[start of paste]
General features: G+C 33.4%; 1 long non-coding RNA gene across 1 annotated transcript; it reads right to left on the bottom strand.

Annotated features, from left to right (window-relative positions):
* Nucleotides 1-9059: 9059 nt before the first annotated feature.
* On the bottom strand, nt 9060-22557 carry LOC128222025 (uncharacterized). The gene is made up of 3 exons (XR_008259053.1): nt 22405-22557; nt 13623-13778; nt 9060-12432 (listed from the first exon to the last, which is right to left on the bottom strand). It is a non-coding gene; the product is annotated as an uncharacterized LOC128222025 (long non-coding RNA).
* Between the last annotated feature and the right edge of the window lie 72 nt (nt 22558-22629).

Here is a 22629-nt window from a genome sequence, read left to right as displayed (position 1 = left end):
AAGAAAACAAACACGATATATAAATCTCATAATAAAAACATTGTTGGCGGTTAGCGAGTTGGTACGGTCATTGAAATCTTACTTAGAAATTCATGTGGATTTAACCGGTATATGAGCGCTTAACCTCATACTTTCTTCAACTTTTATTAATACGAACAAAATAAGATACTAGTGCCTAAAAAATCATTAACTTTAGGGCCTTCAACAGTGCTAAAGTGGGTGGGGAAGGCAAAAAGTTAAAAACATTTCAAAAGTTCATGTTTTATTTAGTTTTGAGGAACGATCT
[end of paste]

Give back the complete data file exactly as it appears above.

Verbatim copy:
General features: G+C 33.4%; 1 long non-coding RNA gene across 1 annotated transcript; it reads right to left on the bottom strand.

Annotated features, from left to right (window-relative positions):
* Nucleotides 1-9059: 9059 nt before the first annotated feature.
* On the bottom strand, nt 9060-22557 carry LOC128222025 (uncharacterized). The gene is made up of 3 exons (XR_008259053.1): nt 22405-22557; nt 13623-13778; nt 9060-12432 (listed from the first exon to the last, which is right to left on the bottom strand). It is a non-coding gene; the product is annotated as an uncharacterized LOC128222025 (long non-coding RNA).
* Between the last annotated feature and the right edge of the window lie 72 nt (nt 22558-22629).

Here is a 22629-nt window from a genome sequence, read left to right as displayed (position 1 = left end):
AAGAAAACAAACACGATATATAAATCTCATAATAAAAACATTGTTGGCGGTTAGCGAGTTGGTACGGTCATTGAAATCTTACTTAGAAATTCATGTGGATTTAACCGGTATATGAGCGCTTAACCTCATACTTTCTTCAACTTTTATTAATACGAACAAAATAAGATACTAGTGCCTAAAAAATCATTAACTTTAGGGCCTTCAACAGTGCTAAAGTGGGTGGGGAAGGCAAAAAGTTAAAAACATTTCAAAAGTTCATGTTTTATTTAGTTTTGAGGAACGATCT